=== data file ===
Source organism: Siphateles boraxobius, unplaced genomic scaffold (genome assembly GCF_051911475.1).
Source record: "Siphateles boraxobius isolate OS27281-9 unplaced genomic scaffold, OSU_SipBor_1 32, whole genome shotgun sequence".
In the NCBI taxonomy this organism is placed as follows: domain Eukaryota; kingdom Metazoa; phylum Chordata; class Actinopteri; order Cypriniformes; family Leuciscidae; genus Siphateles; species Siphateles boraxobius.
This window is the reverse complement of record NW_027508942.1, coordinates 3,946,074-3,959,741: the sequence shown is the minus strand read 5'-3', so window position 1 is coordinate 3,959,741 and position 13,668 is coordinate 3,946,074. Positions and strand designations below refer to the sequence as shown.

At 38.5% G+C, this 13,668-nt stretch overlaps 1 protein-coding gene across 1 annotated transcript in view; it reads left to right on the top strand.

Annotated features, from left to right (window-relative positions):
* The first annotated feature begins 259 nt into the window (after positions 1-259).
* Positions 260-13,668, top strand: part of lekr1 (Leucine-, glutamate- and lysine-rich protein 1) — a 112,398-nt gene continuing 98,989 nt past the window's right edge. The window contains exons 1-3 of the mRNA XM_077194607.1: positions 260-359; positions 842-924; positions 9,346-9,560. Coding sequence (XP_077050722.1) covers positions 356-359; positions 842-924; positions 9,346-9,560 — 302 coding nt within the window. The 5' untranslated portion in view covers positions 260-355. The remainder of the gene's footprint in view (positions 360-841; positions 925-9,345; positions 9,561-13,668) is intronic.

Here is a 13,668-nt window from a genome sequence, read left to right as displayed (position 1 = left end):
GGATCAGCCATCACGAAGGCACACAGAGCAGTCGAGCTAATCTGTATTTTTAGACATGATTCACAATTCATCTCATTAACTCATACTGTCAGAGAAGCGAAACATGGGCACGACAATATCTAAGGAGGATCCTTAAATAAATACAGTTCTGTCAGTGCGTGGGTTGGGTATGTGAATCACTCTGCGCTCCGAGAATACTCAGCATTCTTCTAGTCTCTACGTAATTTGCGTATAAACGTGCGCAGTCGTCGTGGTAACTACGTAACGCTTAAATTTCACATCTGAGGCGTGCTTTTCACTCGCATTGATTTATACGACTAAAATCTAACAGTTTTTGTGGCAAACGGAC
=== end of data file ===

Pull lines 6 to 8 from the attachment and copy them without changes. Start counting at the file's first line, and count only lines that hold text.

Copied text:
Annotated features, from left to right (window-relative positions):
* The first annotated feature begins 259 nt into the window (after positions 1-259).
* Positions 260-13,668, top strand: part of lekr1 (Leucine-, glutamate- and lysine-rich protein 1) — a 112,398-nt gene continuing 98,989 nt past the window's right edge. The window contains exons 1-3 of the mRNA XM_077194607.1: positions 260-359; positions 842-924; positions 9,346-9,560. Coding sequence (XP_077050722.1) covers positions 356-359; positions 842-924; positions 9,346-9,560 — 302 coding nt within the window. The 5' untranslated portion in view covers positions 260-355. The remainder of the gene's footprint in view (positions 360-841; positions 925-9,345; positions 9,561-13,668) is intronic.